U.S. SOLDIERS TORTURED BEFORE DEATH: And yet Guantanamo will get more ink. And, again, the argument is that it's a man-bites-dog story when Al Qaeda tortures -- but that's belied by the moral equivalence that we keep seeing in the coverage.

UPDATE: Okay, the above doesn't really capture what I think, and at the moment I'm at a loss to phrase it better. I'm quite upset by the events, obviously, but I feel that too many people in the coverage are trying to make hay out of it, and, after a few minutes, looking at my post it seems like I did the same thing. I don't want to take it down, though, since I don't generally do that. I'll try to come up with something more coherent later, but I do think that claims that Al Qaeda is torturing our soldiers because of some policy-manual for Guantanamo are implausible, to say the least.

Glenn Boy is silent on the subject today. While I hope that his ax wound was only superficial, I trust that he will learn from the experience.

* * * * *

Sullivan himself caught heat from readers who could not believe he would put the Bush interrogation policy and the beheadings on the same moral plane. I'm not sure that Andrew did that, but one reader says:
Until you can show me evidence that a U.S. Government interrogator has taken a dull knife, cut into the throat of another man or woman, and sawn through skin, muscle, tendon, and bone until the head of that persons detaches from their neck, please don't make such an intellectually dishonest comparison between these barbarians and our own government.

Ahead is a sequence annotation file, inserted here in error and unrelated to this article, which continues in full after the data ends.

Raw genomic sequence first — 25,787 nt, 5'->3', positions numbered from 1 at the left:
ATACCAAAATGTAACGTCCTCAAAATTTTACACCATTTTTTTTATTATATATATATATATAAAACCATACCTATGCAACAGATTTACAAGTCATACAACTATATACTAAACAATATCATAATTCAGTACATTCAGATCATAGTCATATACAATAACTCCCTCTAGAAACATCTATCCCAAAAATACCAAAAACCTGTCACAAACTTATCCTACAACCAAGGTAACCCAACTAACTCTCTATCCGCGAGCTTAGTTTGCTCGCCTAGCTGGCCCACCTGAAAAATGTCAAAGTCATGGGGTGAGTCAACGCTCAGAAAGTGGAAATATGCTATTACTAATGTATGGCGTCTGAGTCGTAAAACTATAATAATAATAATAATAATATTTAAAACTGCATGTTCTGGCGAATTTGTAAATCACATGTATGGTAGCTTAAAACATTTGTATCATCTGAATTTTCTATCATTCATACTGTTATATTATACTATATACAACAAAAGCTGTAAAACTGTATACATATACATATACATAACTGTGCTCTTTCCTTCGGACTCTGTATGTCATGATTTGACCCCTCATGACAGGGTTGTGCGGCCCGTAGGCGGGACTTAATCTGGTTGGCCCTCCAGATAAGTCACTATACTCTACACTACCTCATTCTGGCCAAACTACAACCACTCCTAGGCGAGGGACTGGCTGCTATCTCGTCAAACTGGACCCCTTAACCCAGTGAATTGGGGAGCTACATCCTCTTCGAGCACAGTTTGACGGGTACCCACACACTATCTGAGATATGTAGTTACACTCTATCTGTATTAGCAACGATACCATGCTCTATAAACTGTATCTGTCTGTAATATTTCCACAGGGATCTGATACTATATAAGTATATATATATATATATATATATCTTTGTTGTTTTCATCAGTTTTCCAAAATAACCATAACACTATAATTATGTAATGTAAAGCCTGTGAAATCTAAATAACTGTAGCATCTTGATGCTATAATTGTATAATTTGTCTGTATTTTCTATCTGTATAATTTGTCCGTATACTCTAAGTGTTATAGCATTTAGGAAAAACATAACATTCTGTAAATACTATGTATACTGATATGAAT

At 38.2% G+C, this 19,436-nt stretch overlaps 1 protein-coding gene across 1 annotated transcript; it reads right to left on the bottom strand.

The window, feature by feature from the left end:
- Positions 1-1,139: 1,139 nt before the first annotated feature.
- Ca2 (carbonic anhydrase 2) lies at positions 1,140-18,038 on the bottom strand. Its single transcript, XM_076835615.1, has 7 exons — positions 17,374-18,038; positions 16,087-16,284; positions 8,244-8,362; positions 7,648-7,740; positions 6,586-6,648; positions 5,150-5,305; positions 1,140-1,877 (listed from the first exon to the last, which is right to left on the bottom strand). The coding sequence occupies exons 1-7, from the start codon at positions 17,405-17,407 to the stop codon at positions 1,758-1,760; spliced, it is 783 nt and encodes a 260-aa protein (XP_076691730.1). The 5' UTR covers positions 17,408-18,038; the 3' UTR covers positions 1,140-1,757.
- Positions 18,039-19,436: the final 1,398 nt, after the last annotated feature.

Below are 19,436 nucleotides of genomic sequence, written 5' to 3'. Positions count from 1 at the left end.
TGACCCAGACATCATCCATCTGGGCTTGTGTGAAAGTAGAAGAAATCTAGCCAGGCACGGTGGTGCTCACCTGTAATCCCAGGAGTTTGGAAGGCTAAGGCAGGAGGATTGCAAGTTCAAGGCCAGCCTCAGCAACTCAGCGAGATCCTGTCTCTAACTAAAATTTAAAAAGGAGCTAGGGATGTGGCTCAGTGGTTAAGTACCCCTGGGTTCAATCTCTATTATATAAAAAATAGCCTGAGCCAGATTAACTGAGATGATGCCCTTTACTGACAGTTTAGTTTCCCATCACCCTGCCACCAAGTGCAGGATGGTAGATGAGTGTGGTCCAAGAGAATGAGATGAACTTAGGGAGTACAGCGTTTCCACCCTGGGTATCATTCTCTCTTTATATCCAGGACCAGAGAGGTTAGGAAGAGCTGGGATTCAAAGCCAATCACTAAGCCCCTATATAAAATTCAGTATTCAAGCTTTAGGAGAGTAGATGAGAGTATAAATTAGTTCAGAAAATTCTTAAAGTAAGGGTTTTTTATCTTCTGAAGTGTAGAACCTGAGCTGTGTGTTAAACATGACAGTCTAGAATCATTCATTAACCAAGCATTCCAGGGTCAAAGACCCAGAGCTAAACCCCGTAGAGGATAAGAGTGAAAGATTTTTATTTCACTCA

Our enemies are fundamentalist nihilists. We may have to fight a harder, dirtier war against such a disgraceful enemy. But we still must do what is necessary to win.
And another reader:

Today has been a very tough day. I feared the worst when I found out about the U.S. soldiers taken by terrorists. I've been sick all day thinking about what they must have gone through.

I'm sorry, but reading your description of what the U.S. did to Abu Zubayda did not make me sick. I could only hope that our soldiers were treated so humanely. Of course, I know they were treated much worse, and were eventually killed.

I think that reasonable people see the difference between us and the terrorists. Those who don't would never give us any slack anyways.